Saudi Arabia’s 175 ‘mass judicial executions’ in 1 yr condemned by Amnesty
Amnesty International has slammed Saudi Arabia in a report for its flagrant use of the death penalty, which has seen 175 people executed in the space of 12 months, while adding that a number of crimes did not warrant the use of capital punishment.
The report entitled ‘Killing in the Name of Justice: The Death Penalty in Saudi Arabia’ stated that between August 2014 and June 2015, at least 175 people had been put to death - an average of one person every two days.
Amnesty states that the lack of a criminal code in Saudi Arabia’s justice system is making things much worse, as this allows crimes and punishments to be interpreted as the prosecutor sees fit. For certain crimes, which are punishable by tai’zir (discretionary punishments), one only has to be suspected of an offence for the death penalty to be invoked based on the severity of the crime or the character of the offender.
“Claims that the death sentence in Saudi Arabia is carried out in the name of justice and in line with international law could not be further from the truth. Instead of defending the country’s appalling record, the Saudi Arabian authorities should urgently establish an official moratorium on executions and implement international fair trial standards in all criminal cases,” the acting director of Amnesty's Middle East and North Africa program, Said Boumedouha, said in a statement on the organization’s website.
The report also claims that at least 2,208 people have been executed in Saudi Arabia between January 1985 and June 2015. Saudi Arabia’s strict interpretation of Islamic law sees the death penalty implemented for a number of crimes, such as murder, rape and drug smuggling. However, people can also be put to death for adultery, apostasy and witchcraft.
"Saudi Arabia's faulty justice system facilitates judicial executions on a mass scale," Boumedouha added, while also noting that people can be executed for crimes they committed before they were 18 years old.
Foreigners at risk
Of the more than 2,000 people who have been executed in the Kingdom since 1985, 48.5 percent of those have been foreign nationals. Amnesty International notes that often those charged are often denied adequate assistance during their trials with the translation of documents and are signing statements which they inherently do not understand.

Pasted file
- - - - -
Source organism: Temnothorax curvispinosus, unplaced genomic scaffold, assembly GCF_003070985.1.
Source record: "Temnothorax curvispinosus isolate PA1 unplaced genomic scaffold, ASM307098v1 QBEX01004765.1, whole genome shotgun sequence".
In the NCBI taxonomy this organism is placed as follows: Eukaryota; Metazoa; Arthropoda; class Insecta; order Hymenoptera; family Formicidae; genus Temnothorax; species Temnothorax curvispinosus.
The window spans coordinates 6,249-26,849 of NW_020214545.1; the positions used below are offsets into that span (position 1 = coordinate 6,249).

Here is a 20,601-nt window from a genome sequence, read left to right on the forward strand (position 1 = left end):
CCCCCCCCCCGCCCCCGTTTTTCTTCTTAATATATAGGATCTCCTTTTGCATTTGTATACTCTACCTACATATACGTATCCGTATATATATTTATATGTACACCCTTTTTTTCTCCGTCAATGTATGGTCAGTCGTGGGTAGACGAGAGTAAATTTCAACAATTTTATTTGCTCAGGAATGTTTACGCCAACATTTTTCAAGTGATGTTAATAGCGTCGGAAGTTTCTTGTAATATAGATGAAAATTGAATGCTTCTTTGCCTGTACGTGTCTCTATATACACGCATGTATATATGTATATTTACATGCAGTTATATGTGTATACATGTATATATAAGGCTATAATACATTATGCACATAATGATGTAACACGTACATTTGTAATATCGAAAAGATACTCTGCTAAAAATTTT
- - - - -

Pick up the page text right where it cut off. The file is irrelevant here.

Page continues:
Most executions are carried out by beheadings, though some are undertaken by firing squads. These can sometimes take place in public and on occasions the families of the dead only learn about their deaths after they have been killed, or through the press. Saudi Arabia executes more people than any other country except China and Iran.
This year has seen a sharp increase in the number of people being executed in the Kingdom. By August, 110 people had already been put to death and the country is on course to overtake its all-time record of 192, which was documented by Amnesty International in 1995.
“Almost half of the executions carried out so far this year have been for drug-related offences, which don’t fall into a recognized international category of ‘most serious crimes,’ and the use of the death penalty for such offences violates international law,” a statement on Amnesty International’s website read in May.
The “fast pace” of executions in Saudi Arabia was deemed “very disturbing” by a UN special rapporteur.
“If it continues at this pace we will have double the number of executions, or more than double the number of executions, that we had last year,” Christof Heyns, who submits annual reports to the UN Human Rights Council and General Assembly, told AFP on May 27.
Also in May, Saudi Arabia announced it wanted to hire eight new executioners, following the surge in executions witnessed under new King Salman’s rule.
The job description, published online, mentioned that no special training was required. The executioners would be required to behead condemned criminals in public as well as carry out amputations on those convicted of lesser offenses, Reuters reported.
The executioners would be considered as ‘religious functionaries’, since they would be serving religious courts and be on the lower end of the civil service pay scale, the ad said.